Recall that a single NUTS trajectory consists of a set of posterior samples, resulting from a numerical approximation to a path along the posterior. The step size controls how close the approximation is along the true path. When the step size is too large and encounters extreme curvature in the posterior a divergence will occur. Divergences should not be ignored because they could lead to bias in inference. Instead, you force the model to take smaller step sizes by increasing the target acceptance rate. Thus, when you get warnings about divergences, rerun the model with `control=list(adapt_delta=.9)`

or higher, as necessary. If the divergences do not go away, investigate the cause and try to eliminate the extreme curvature from the model, for example with a reparameterization (Stan Development Team 2017; Monnahan, Thorson, and Branch 2017).

If there are extreme global correlations in your model, NUTS will be inefficient when using a diagonal mass matrix (the default). In this case, you can pass a dense matrix, estimated externally or from previous runs (`sample_admb`

returns an element `covar.est`

which can be passed to the next call). Do this with `control=list(metric=M)`

where M is a matrix in untransformed space that approximates the posterior. For ADMB models, you can try using the MLE covariance by setting `control=list(metric="mle"). Note that, for technical reasons, you need to reoptimize the model with the command line argument`

-hbf 1`. (ADMB uses different transformation functions for HMC so the covariance would be mismatched otherwise). Note that when using a dense mass matrix there is additional computational overhead, particularly in higher dimensions. That is, a dense matrix leads to shorter trajectories, but they take longer to calculate. Whether a dense metric is worth the increase in sampling efficiency will depend on the model.

The following figure demonstrates the effect of the mass matrix on a 2d normal model with box constraints. The columns denote the different model “spaces” and the rows different mass matrices. Random, arbitrary NUTS trajectories are show in red over the top of posterior draws (points). The right column is the model space, the middle the untransformed, and the far left the untransformed after being rotated by the mass matrix. Note the differences in scales in the axes among plots. The key here is the rightmost column. The top panel is with no mass matrix (i.e., unit diagonal), and the trajectories ungulate back and forth as they move across the posterior. Thus to go from one end to the other is not very straight. When a diagonal matrix is used, the trajectories become noticeably straighter. Finally, with the dense matrix the trajectories are even better. This is the effect of the mass matrix: trajectories can move between regions in the posterior more easily.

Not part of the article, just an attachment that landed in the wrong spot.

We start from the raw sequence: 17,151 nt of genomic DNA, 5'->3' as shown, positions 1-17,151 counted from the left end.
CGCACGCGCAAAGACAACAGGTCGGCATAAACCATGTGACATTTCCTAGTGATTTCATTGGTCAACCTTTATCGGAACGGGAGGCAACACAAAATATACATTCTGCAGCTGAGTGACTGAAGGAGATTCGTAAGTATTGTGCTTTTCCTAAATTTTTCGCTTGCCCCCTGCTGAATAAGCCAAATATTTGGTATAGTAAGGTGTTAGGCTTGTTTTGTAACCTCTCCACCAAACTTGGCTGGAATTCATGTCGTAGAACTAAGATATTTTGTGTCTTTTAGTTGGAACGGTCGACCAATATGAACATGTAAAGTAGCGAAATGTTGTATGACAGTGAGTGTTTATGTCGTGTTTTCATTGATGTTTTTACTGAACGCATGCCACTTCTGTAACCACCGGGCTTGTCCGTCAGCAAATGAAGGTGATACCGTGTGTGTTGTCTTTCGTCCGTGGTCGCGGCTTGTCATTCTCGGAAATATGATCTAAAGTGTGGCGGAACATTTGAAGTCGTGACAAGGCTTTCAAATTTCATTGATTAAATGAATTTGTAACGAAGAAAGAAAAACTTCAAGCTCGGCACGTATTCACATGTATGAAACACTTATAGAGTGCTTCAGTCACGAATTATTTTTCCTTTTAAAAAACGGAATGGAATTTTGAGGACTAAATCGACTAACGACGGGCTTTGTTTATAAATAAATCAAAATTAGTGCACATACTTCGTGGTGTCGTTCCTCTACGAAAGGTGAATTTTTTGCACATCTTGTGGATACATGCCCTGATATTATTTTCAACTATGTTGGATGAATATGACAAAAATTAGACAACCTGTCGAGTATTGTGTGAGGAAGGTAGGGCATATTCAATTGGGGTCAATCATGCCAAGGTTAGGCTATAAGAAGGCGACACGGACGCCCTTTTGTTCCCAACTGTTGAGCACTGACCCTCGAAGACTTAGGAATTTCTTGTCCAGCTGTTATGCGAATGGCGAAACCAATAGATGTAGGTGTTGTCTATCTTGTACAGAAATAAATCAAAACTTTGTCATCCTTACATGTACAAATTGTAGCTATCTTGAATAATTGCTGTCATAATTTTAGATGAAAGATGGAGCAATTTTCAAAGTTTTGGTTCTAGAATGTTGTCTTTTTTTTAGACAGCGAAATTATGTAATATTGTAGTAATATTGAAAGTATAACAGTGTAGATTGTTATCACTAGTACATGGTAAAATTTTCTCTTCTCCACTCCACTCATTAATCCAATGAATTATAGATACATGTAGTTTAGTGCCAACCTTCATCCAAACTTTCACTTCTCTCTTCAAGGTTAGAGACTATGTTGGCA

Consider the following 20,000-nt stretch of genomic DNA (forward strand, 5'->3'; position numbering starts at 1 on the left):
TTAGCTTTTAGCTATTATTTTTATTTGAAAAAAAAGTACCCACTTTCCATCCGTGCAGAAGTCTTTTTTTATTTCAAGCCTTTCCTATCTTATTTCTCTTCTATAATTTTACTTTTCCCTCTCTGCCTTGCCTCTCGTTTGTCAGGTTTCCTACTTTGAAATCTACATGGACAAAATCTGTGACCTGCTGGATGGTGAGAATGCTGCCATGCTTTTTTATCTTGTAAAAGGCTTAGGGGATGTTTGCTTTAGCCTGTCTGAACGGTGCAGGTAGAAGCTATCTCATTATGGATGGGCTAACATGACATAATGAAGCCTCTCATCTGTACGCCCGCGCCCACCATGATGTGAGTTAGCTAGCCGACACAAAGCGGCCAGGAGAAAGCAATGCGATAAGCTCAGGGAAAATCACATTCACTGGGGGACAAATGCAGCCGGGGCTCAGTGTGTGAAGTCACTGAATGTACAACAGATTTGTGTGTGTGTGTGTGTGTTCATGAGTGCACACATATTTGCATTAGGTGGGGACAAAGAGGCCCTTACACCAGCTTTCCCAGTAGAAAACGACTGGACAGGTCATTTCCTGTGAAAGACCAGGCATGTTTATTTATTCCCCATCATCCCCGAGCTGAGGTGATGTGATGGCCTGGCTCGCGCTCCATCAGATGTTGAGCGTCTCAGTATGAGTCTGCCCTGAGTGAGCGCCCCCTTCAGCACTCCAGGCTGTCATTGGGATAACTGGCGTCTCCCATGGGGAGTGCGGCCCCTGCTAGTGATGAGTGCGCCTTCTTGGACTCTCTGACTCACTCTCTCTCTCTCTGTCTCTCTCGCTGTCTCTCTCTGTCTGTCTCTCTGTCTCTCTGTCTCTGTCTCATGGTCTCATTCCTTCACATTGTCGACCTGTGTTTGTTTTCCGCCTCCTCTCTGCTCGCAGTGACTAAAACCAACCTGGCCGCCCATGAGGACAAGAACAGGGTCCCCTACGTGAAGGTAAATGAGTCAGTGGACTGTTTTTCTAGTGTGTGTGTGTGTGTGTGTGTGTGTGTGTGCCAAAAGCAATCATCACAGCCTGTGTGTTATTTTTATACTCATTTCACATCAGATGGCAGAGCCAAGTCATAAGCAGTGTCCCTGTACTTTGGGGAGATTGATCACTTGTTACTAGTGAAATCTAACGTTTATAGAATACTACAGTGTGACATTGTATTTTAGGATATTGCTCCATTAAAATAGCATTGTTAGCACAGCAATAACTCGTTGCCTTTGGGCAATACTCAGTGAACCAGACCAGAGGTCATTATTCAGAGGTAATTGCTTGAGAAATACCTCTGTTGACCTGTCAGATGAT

Betancourt, Michael. 2016. “Identifying the Optimal Integration Time in Hamiltonian Monte Carlo.” *arXiv Preprint arXiv:1601.00225*.

———. 2017. “A Conceptual Introduction to Hamiltonian Monte Carlo.” *arXiv Preprint arXiv:1701.02434*.

Betancourt, MJ, Simon Byrne, and Mark Girolami. 2014. “Optimizing the Integrator Step Size for Hamiltonian Monte Carlo.” *arXiv Preprint arXiv:1411.6669*.

Carpenter, B., A. Gelman, M. D. Hoffman, D. Lee, B. Goodrich, M. Betancourt, A. Riddell, J. Q. Guo, P. Li, and A. Riddell. 2017. “Stan: A Probabilistic Programming Language.” *Journal of Statistical Software* 76 (1):1–29.

Fournier, D. A., H. J. Skaug, J. Ancheta, J. Ianelli, A. Magnusson, M. N. Maunder, A. Nielsen, and J. Sibert. 2012. “AD Model Builder: Using Automatic Differentiation for Statistical Inference of Highly Parameterized Complex Nonlinear Models.” *Optimization Methods & Software* 27 (2):233–49.

Hoffman, M. D., and A. Gelman. 2014. “The No-U-Turn Sampler: Adaptively Setting Path Lengths in Hamiltonian Monte Carlo.” *Journal of Machine Learning Research* 15 (1):1593–1623.

Kristensen, Kasper, Anders Nielsen, Casper W. Berg, Hans Skaug, and Bradley M. Bell. 2016. “TMB: Automatic Differentiation and Laplace Approximation.” *Journal of Statistical Software* 70 (5):21.

Monnahan, C. C., J. T. Thorson, and T. A. Branch. 2017. “Faster Estimation of Bayesian Models in Ecology Using Hamiltonian Monte Carlo.” *Methods in Ecology and Evolution* 8 (3):339–48.

Neal, Radford M. 2011. “MCMC Using Hamiltonian Dynamics.” *Handbook of Markov Chain Monte Carlo* 2.

Stan Development Team. 2017. “Stan Modeling Language Users Guide and Reference Manual, Version 2.17.0.”